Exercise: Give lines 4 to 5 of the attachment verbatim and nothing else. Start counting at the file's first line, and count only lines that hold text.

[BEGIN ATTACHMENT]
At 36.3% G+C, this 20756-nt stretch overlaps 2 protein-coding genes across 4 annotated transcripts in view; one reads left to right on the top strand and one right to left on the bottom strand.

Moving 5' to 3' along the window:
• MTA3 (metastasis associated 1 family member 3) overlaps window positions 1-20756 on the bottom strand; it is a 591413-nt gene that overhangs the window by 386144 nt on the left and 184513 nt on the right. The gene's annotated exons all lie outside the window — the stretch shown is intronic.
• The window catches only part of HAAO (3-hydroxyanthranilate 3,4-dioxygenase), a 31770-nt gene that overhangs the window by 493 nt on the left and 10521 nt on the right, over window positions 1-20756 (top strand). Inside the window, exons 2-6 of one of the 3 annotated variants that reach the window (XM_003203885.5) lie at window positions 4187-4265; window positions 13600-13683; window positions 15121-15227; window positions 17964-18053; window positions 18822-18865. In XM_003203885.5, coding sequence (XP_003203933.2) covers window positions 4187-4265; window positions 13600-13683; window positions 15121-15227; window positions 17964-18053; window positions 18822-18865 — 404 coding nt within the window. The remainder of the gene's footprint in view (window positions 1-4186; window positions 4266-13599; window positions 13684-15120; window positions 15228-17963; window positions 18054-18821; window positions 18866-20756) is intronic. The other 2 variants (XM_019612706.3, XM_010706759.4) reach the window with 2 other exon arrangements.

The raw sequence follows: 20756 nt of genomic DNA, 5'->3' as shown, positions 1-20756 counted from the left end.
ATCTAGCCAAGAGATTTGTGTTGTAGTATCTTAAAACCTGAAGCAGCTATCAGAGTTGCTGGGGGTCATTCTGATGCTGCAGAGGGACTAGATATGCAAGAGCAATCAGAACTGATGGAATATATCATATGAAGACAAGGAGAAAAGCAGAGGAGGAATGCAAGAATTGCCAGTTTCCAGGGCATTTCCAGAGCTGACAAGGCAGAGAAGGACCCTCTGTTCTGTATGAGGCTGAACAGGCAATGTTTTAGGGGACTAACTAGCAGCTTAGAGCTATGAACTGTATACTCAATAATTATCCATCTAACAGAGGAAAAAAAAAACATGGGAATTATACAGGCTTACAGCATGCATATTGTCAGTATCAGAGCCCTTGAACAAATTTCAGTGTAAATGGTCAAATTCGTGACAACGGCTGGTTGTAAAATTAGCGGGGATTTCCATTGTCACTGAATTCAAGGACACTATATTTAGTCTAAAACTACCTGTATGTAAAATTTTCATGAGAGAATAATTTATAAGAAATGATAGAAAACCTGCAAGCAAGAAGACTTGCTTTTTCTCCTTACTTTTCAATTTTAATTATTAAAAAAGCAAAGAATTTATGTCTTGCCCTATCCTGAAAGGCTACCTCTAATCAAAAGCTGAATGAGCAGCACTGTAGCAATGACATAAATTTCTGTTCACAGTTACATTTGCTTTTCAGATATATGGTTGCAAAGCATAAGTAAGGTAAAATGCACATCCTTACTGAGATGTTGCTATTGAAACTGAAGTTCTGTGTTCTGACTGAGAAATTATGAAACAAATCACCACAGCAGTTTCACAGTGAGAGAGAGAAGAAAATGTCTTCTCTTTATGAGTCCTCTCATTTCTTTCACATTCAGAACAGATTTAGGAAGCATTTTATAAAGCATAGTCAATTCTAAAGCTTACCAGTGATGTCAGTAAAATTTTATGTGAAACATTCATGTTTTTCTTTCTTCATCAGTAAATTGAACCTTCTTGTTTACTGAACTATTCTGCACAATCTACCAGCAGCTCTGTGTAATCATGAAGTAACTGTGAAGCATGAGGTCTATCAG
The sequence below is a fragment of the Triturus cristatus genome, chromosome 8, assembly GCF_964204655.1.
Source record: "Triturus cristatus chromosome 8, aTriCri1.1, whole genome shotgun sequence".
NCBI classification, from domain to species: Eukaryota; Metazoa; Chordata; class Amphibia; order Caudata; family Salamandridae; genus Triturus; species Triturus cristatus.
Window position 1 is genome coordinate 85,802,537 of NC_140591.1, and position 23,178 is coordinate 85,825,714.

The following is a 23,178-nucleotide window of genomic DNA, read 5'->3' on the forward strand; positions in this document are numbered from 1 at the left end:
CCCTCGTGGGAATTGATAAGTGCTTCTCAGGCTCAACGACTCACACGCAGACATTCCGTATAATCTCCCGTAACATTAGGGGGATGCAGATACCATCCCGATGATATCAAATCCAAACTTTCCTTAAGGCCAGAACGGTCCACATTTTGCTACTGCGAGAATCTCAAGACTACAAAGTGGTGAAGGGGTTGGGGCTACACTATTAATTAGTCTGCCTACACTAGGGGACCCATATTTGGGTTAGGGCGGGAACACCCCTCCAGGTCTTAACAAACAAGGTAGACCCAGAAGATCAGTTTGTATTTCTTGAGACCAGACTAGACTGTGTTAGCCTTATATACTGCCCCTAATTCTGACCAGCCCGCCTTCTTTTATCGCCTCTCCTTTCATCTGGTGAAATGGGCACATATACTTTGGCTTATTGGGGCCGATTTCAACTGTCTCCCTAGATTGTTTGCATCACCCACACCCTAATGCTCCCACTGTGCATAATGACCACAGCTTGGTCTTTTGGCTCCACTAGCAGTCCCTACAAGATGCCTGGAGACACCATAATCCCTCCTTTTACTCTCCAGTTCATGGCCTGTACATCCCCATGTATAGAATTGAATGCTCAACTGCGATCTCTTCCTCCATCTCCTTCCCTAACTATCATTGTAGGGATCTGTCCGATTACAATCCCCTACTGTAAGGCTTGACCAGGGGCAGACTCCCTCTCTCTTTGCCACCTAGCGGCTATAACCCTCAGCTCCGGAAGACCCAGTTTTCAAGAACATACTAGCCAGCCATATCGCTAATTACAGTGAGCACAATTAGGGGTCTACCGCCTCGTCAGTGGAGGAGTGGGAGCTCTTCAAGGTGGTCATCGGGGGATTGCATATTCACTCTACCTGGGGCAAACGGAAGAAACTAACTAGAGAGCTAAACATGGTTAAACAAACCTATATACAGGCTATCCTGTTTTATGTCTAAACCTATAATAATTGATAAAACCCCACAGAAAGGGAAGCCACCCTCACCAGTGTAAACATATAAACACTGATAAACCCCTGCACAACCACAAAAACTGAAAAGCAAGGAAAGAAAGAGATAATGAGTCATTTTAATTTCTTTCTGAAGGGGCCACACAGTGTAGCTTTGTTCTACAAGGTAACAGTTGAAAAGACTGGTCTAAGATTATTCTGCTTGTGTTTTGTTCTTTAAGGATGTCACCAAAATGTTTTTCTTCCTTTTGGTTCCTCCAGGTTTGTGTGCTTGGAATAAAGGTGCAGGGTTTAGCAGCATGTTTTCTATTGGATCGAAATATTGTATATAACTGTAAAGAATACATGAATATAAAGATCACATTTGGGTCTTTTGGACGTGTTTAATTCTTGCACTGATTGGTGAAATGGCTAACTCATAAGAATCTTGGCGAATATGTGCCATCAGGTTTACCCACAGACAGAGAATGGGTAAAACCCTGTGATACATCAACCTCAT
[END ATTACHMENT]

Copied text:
• The window catches only part of HAAO (3-hydroxyanthranilate 3,4-dioxygenase), a 31770-nt gene that overhangs the window by 493 nt on the left and 10521 nt on the right, over window positions 1-20756 (top strand). Inside the window, exons 2-6 of one of the 3 annotated variants that reach the window (XM_003203885.5) lie at window positions 4187-4265; window positions 13600-13683; window positions 15121-15227; window positions 17964-18053; window positions 18822-18865. In XM_003203885.5, coding sequence (XP_003203933.2) covers window positions 4187-4265; window positions 13600-13683; window positions 15121-15227; window positions 17964-18053; window positions 18822-18865 — 404 coding nt within the window. The remainder of the gene's footprint in view (window positions 1-4186; window positions 4266-13599; window positions 13684-15120; window positions 15228-17963; window positions 18054-18821; window positions 18866-20756) is intronic. The other 2 variants (XM_019612706.3, XM_010706759.4) reach the window with 2 other exon arrangements.

The raw sequence follows: 20756 nt of genomic DNA, 5'->3' as shown, positions 1-20756 counted from the left end.